The gap between exports and imports increased to KSh88.3 billion ($667.9 million) last year from KSh80.49 billion ($608.82 million) the previous year, the largest number since 2016 when it reached KSh94.41 billion ($714.12 million).
According to preliminary figures from the Central Bank of Kenya (CBK), Kenyan merchants earned KSh355.43 billion ($2.69 billion) from exports to African nations in 2022, while spending KSh267.13 billion ($2.02 billion).
This comes as Kenyan President William Ruto has asked Kenya's Trade Cabinet Secretary Moses Kuria to take the lead in pressing nations in Eastern, Central, and Southern Africa to sign and ratify a proposed tripartite agreement.
Since June 2015, the proposed free trade zone for East African Community (EAC), Common Market for Eastern and Southern Africa (Comesa), and Southern African Development Community (SADC) countries has been on the table.
Alongside these seven other countries, Ghana, Cameroon, Rwanda, Egypt, Mauritius, and Tunisia, Tanzania, Kenya is making a massive push to increase trade within African borders under the African Continental Free Trade Agreement (AfCFTA).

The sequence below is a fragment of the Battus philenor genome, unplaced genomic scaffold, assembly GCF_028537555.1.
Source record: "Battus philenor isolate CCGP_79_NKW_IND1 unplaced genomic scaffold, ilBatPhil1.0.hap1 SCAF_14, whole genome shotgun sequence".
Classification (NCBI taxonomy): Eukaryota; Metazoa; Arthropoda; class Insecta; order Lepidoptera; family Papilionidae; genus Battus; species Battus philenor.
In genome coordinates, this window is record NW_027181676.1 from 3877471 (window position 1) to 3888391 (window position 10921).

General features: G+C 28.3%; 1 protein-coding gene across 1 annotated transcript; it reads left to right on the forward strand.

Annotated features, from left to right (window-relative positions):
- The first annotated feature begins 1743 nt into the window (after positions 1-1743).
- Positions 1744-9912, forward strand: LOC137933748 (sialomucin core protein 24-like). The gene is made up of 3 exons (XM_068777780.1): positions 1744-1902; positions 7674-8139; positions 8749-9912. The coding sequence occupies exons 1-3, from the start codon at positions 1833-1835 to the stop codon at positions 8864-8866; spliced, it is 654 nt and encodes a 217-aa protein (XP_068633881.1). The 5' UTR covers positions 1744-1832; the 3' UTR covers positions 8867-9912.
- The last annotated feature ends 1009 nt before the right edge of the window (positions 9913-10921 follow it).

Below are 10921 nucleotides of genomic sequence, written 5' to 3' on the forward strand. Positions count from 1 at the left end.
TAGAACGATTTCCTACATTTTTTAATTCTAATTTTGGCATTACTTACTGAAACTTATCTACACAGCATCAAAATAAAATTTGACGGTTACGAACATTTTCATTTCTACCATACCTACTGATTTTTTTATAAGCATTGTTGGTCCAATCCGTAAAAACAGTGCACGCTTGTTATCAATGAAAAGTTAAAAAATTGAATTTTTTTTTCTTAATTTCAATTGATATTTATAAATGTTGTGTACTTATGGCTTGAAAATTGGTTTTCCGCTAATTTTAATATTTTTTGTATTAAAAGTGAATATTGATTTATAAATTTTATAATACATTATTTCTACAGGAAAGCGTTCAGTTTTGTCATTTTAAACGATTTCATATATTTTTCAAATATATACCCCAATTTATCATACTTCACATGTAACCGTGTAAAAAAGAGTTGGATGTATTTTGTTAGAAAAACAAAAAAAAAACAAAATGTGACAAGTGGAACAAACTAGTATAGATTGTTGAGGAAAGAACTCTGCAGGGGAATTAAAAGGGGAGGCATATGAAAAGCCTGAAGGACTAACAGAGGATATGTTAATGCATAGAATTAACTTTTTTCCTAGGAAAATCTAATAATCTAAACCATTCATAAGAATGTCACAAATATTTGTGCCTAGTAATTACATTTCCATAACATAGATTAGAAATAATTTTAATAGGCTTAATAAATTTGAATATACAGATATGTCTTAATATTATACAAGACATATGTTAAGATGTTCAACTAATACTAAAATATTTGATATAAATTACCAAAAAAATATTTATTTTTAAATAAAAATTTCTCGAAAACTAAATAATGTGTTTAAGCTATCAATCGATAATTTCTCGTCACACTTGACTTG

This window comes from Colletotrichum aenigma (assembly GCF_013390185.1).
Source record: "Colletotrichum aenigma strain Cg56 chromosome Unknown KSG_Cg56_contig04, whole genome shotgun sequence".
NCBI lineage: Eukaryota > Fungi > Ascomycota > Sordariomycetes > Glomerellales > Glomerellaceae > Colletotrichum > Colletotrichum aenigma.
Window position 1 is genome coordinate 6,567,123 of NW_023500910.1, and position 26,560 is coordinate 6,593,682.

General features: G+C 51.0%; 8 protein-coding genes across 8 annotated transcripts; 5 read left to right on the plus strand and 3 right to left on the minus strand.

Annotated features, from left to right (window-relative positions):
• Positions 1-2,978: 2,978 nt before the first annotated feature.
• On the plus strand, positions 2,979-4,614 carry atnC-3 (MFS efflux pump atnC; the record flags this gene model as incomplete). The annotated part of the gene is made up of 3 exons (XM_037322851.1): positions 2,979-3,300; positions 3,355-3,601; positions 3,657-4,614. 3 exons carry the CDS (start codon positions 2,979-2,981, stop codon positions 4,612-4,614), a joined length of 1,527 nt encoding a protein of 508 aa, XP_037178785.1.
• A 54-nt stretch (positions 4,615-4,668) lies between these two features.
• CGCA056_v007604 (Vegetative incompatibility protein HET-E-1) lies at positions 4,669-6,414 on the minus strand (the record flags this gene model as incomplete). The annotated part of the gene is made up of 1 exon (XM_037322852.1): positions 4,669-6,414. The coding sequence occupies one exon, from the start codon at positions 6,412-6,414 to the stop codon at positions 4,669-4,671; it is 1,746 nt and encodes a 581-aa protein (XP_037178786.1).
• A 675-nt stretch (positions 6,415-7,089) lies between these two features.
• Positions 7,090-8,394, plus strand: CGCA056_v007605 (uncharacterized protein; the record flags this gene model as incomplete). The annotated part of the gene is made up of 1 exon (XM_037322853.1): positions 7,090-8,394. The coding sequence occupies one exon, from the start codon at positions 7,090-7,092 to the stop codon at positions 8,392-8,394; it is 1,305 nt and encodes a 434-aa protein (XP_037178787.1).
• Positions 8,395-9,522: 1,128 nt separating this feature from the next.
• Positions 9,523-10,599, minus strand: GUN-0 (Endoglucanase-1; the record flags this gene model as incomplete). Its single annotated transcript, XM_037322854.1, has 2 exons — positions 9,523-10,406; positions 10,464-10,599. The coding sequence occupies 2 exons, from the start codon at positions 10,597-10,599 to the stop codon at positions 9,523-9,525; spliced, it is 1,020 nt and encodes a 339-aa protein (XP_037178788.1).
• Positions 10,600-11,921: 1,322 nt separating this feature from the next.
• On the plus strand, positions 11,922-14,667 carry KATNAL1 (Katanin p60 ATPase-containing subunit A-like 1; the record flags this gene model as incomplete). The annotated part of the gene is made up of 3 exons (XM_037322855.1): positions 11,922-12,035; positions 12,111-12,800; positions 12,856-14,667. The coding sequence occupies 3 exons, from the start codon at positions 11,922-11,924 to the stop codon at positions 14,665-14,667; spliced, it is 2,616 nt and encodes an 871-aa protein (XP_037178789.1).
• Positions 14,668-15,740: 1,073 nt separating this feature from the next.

The West African state disclosed plans to establish an Export Trade House (ETH) in Kenya as part of the measures to promote trade relations between the two countries, despite the fact that trade relations between West African and East African countries have historically been low.
Not to mention the fact that a train linking Tanzania to Kenya is presently in the works, and this transport network is being designed to reduce logistics and trade tariffs between both nations.